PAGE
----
Higher education in Romania is overseen by the Ministry of Education and Research and of the 112 universities in Romania, 54 are public and the rest are run by the private sector but such universities need to receive accreditation from the Ministry. Whatever the governance, there are many forms of higher education institutions provided and include universities, academies and colleges. The length of study varies from 3 years of short university education offered, 4-6 years of long university education and 1-2 years of postgraduate university education. A separate body, the National Council for Academic Evaluation and Accreditation, provides the regular review of quality assurance.
Higher education in Romania is classified into six different forms:
Universitate (University): generally the dominant form of provision and can be broad based in terms of discipline coverage. Also engaged in research activities.
Academie (Academy): reflecting a more specialised type of activity in one area general area (e.g. music).
Universitate Politehnică (Polytechnical University): these were former polytechnics which saw their status change in 1990 and tend to focus on technical/vocational study.
Institut (Institute): reflecting study based on professional experience and thus degrees are professional in nature.
Colegiu Universitar (University College): such institutions offer a diploma for 2-3 year courses. Students graduating cannot go on to take a Masters (second cycle) programme.
Postgraduate schools independent from universities.
Higher education programmes can be classified as either short-term (ending in the diplomă de absolvire/graduation diploma) or long-term (diplomă de licenţă/licensure diploma). Universities can offer both lengths of programmes based on their specialisms.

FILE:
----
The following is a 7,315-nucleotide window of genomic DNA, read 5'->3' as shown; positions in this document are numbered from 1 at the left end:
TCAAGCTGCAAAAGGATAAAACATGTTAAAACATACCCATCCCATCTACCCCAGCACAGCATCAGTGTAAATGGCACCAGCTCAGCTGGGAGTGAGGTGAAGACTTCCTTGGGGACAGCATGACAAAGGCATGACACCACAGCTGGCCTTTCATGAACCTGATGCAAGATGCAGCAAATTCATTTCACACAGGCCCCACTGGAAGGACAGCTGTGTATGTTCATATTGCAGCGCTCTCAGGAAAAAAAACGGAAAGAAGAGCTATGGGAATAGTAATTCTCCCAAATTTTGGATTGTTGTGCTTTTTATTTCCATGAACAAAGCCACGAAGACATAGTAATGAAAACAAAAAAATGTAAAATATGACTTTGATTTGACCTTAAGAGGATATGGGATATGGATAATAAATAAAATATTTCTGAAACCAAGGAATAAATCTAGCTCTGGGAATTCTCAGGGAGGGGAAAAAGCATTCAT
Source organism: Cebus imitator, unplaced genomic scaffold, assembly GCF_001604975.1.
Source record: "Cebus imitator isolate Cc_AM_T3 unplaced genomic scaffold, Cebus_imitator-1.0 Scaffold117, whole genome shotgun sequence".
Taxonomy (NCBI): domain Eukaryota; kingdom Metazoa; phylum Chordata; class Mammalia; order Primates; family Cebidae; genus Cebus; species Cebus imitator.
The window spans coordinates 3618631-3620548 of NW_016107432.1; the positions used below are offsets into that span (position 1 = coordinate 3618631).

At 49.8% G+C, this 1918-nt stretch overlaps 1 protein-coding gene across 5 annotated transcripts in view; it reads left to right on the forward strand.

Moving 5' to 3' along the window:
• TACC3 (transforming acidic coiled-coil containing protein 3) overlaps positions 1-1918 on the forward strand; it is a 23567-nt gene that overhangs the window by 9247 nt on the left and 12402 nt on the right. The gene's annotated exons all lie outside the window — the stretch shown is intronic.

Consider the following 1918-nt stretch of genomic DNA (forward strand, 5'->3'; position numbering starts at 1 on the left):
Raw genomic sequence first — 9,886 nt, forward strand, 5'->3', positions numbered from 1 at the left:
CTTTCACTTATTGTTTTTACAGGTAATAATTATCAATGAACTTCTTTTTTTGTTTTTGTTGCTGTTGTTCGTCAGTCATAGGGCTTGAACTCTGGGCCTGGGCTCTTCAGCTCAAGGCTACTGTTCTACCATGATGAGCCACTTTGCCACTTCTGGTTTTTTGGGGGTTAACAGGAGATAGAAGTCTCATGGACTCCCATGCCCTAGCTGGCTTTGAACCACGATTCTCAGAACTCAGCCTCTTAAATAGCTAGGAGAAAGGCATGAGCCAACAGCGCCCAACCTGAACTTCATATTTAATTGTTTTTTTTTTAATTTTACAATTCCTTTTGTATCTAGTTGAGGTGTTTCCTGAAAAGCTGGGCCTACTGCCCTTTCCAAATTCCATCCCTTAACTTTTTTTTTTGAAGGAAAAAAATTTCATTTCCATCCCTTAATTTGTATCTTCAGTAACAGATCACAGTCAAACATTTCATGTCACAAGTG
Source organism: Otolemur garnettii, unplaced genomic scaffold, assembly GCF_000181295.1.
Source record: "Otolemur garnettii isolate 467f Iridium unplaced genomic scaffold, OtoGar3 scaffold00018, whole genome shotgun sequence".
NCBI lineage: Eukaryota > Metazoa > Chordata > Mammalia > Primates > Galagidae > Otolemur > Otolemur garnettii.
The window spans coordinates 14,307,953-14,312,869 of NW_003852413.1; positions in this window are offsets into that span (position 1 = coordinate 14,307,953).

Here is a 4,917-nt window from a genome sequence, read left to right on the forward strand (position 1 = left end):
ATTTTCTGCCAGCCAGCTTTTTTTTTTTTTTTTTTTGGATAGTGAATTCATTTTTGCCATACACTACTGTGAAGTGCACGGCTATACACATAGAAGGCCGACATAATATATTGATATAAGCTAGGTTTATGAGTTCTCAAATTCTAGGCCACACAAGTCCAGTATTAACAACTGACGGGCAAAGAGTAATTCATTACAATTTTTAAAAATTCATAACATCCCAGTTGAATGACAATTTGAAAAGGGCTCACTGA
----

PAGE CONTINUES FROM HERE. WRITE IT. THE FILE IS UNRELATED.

To gain entrance to short or long term programmes students must have the Diploma de Bacalaureat as a minimum. In additoon there is a competitive examination that must be passed called the Examen de Admitere. Generally, an overall score of 5 is required for higher education programmes.
Graduates from scolii profesionale (professional schools) do not have the right to apply for postsecondary education programmes.
At the end of the undergraduate programme, students take a final comprehensive exam called “Licenta”.
The delivery of degrees is through many different institutions but the structure of provision is based on the Bologna principles. As such there are three cycles of study.
 European Credit Transfer and Accumulation System (ECTS) is a standard for comparing the study attainment and performance of students of higher education across the European Union and other collaborating European countries. For successfully completed studies, ECTS credits are awarded. One academic year corresponds to 60 ECTS-credits that are equivalent to 1500-1800 hours of study in all countries irrespective of standard or qualification type and is used to facilitate transfer and progression throughout the Union.